When CareerCollab began, it focused on job search basics such as resume and cover letter writing, interview preparation, and using online resources such as LinkedIn, and has now expanded to in-person and on-demand  workshops on topics including managing one’s online presence, pay equity, and working with recruiters. Visitors to the site can also send a message to a career librarian. The site also has a comprehensive list of employment resources from the State of Illinois, Cook and Lake Counties, regional non-profits, and other public service organizations. While the individual libraries in CareerCollab provide their patrons with job seeking assistance and online resources offering live resume review, the group focuses on dividing the burden of generating job search programming. “Initially (CareerCollab) was focused among libraries serving similar demographics,” said Brugger. “But (it) has expanded to a broader range of libraries, allowing people to choose to attend the events most relevant to their specific situation.” CareerCollab has now expanded to include five libraries in Chicago’s north suburbs, adding Indian Trails, Glenview, and Skokie to Northbrook and Vernon Area.

In central Illinois, “Get That Job!” at the Champaign Public Library connects job seekers in the central Illinois city of 89,000 with the wide array of employers in the surrounding area, encompassing higher education, technology, finance, manufacturing, retail, healthcare, and government. “Get That Job!” started before the pandemic, providing job seekers with one-on-one, customized consultation sessions, as well as in-person workshops, free professional headshots, and referrals to technology classes to sharpen computer skills. “Yes, we’ve definitely had to pivot,” observed Jordan Neal,  Career Librarian at Champaign Public Library. “But it allowed for great opportunities such as virtual programming and partnering with presenters outside of our local area. As Career Librarian, I started meeting with community members virtually in March 2020. We transitioned our in-person workshops to webinars in the summer of 2020.”

The pause in in-person activities and transition to virtual programming didn’t diminish participation earlier in the pandemic, Neal noted, even gaining new participants, though virtual participation has begun to diminish as in-person events are reintroduced. 

“We just started presenting in-person events recently, so we are still learning what that looks like as pandemic restrictions are lifted,” said Neal. “We are focusing on the return of our in-person programs. A lot of the magic happens during the Book-a-Librarian appointments where I can really focus on the needs of the individual.”

To build on the success of “Get That Job!,” the Champaign Public Library is partnering with a growing list of area organizations, including the Champaign County Regional Planning Committee, local career coaches, the City of Champaign, as well as the two major institutions of higher learning, the University of Illinois at Urbana-Champaign, and Parkland Community College. Neal has recently launched a series called “Ask an Employer,” where representatives from employers in the area share their insights and feedback with job seekers. “Maintaining some  connections was challenging as many agencies had to, understandably, dedicate their focus elsewhere,” said Neal. “I made connections prior to the pandemic—especially as I had networked and prepared for the Community Job Fair—and that has helped with program planning over time.”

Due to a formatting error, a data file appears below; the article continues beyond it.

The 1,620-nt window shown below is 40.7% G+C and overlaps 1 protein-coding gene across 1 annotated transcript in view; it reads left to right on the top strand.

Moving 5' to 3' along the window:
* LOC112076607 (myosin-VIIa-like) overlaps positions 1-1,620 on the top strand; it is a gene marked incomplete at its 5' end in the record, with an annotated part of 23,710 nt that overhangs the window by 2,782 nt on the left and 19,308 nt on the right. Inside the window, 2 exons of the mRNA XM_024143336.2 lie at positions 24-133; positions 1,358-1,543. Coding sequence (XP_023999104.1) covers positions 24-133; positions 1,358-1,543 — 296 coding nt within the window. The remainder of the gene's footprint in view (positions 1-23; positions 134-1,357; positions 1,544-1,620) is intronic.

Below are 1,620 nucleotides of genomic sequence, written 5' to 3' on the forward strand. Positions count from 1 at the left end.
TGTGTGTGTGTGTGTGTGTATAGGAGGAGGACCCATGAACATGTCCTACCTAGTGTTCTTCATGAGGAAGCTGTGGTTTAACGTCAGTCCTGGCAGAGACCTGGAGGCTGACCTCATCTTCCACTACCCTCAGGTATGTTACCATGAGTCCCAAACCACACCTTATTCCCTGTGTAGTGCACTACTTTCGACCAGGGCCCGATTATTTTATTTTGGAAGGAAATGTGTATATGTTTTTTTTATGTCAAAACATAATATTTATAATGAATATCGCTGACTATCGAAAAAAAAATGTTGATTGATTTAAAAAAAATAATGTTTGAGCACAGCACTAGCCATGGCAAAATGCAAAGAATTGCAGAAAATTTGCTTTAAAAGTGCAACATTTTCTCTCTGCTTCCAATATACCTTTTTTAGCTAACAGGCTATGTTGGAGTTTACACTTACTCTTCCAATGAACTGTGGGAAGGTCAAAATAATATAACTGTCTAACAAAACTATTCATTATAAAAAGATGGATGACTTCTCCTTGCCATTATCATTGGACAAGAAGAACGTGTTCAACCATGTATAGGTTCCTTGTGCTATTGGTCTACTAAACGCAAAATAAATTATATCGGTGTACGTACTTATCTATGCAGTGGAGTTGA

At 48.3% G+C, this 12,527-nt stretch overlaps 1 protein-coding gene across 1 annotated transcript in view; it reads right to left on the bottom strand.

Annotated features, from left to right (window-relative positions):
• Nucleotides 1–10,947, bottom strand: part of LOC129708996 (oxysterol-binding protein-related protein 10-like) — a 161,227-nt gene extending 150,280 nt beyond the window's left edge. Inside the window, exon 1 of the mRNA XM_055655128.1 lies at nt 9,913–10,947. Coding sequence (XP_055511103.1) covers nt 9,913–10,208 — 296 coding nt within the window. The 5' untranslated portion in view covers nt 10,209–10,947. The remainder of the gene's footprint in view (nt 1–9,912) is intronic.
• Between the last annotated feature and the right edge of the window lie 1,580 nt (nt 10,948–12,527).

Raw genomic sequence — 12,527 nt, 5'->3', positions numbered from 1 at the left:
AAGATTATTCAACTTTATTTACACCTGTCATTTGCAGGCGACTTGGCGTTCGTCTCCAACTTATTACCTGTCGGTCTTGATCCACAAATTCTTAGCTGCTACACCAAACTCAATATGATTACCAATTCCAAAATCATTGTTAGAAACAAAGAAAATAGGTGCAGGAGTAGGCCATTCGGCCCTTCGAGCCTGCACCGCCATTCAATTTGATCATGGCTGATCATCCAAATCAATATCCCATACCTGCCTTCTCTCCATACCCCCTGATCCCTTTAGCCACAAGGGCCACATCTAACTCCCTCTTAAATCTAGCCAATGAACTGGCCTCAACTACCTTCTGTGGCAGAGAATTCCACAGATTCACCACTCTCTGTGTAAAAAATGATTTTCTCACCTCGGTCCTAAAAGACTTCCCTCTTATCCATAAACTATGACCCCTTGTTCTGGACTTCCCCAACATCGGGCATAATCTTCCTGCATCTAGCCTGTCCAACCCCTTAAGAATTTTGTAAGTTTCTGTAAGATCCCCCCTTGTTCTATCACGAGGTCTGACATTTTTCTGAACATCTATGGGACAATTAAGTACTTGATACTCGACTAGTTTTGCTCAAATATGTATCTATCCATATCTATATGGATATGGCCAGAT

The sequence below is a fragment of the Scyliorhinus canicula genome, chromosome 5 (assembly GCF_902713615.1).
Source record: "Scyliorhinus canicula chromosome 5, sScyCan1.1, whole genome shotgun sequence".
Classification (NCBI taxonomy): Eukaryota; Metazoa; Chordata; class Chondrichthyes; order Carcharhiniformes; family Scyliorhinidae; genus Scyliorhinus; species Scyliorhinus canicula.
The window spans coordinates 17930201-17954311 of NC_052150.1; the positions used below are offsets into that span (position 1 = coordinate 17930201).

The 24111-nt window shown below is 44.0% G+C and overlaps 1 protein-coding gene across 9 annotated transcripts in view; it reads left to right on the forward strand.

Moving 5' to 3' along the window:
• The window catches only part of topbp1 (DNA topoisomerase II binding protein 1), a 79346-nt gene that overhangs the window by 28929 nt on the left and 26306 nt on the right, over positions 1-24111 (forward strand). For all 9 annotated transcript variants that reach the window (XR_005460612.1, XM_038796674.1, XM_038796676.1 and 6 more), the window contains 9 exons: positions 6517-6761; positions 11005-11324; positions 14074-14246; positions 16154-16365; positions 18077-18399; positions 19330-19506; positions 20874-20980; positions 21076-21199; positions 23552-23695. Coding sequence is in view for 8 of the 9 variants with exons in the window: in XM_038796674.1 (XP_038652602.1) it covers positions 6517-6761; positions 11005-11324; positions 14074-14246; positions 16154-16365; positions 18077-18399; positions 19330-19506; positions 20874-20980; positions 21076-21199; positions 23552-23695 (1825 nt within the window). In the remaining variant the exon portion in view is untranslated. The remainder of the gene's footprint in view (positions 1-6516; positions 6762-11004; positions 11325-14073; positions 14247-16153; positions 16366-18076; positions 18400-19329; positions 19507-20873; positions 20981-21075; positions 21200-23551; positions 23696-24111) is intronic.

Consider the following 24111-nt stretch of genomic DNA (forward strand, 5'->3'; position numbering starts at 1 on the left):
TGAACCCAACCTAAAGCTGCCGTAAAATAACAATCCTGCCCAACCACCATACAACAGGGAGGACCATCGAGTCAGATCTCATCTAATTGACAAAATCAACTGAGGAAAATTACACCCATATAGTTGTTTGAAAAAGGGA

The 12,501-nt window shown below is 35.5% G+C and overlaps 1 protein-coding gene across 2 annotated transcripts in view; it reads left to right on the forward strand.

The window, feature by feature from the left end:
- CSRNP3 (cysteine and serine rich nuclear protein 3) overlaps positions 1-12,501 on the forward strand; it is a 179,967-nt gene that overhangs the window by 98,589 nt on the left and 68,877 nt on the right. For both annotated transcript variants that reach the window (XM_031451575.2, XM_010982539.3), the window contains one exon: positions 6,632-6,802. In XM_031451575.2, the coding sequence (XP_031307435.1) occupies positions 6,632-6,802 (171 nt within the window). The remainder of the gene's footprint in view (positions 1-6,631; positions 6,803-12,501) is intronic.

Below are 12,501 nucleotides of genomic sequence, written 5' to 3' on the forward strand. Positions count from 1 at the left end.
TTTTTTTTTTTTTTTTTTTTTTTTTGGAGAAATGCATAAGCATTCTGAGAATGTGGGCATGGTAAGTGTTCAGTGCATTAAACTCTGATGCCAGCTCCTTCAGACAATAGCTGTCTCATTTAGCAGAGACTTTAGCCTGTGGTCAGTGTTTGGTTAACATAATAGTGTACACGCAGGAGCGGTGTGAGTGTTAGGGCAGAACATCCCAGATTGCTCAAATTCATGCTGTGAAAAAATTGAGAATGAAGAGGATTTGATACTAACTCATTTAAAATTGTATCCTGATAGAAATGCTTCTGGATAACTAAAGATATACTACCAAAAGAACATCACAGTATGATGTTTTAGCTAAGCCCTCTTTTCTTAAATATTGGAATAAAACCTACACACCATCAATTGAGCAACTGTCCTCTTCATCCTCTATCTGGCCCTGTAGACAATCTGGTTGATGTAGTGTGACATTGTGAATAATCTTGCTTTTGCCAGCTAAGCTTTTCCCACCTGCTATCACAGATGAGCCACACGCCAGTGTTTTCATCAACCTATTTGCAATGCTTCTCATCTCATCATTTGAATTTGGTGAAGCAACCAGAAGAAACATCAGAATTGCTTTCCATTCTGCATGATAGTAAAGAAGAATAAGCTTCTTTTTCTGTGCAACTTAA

As most pandemic-era restrictions come to an end, many libraries are beginning to transition back to in-library programming in general, and while career librarians are excited to connect with job seekers on-site, virtual joint programs and services have presented a new and effective way to connect them to ideas and presenters, often on their schedule and in concert with other libraries and organizations.

CareerCollab is expanding its offerings and is now listing in-person, live sessions open to the public, but will also continue hosting online programs. “Virtual programs for the patrons… is likely something that will continue,” observed Northbrook’s Bryan Brugger. “Many meetings will remain virtual for the sake of convenience.” While the future of the "Navigating” series has yet to be determined, many of the participating libraries are also working with initiatives such as CareerCollab.

Champaign is hoping to expand its career programming with other libraries, including the local community college that serves over 11,000 students. “We are constantly assessing, especially after we see the results of in-person events snd programs,” said Neal. “We will most likely continue to present some virtual programs. We have curated great playlists through our library’s YouTube channel and see the benefit of maintaining and adding to that content stream.”

Ultimately, the pandemic has forced many Illinois libraries to rethink and adapt their services, and not just on a temporary basis. Collaboration and virtual programming were brought to the fore during lockdown and provide a powerful example of the potential of both to extend libraries’ reach and provide vital career assistance to Illinoisans.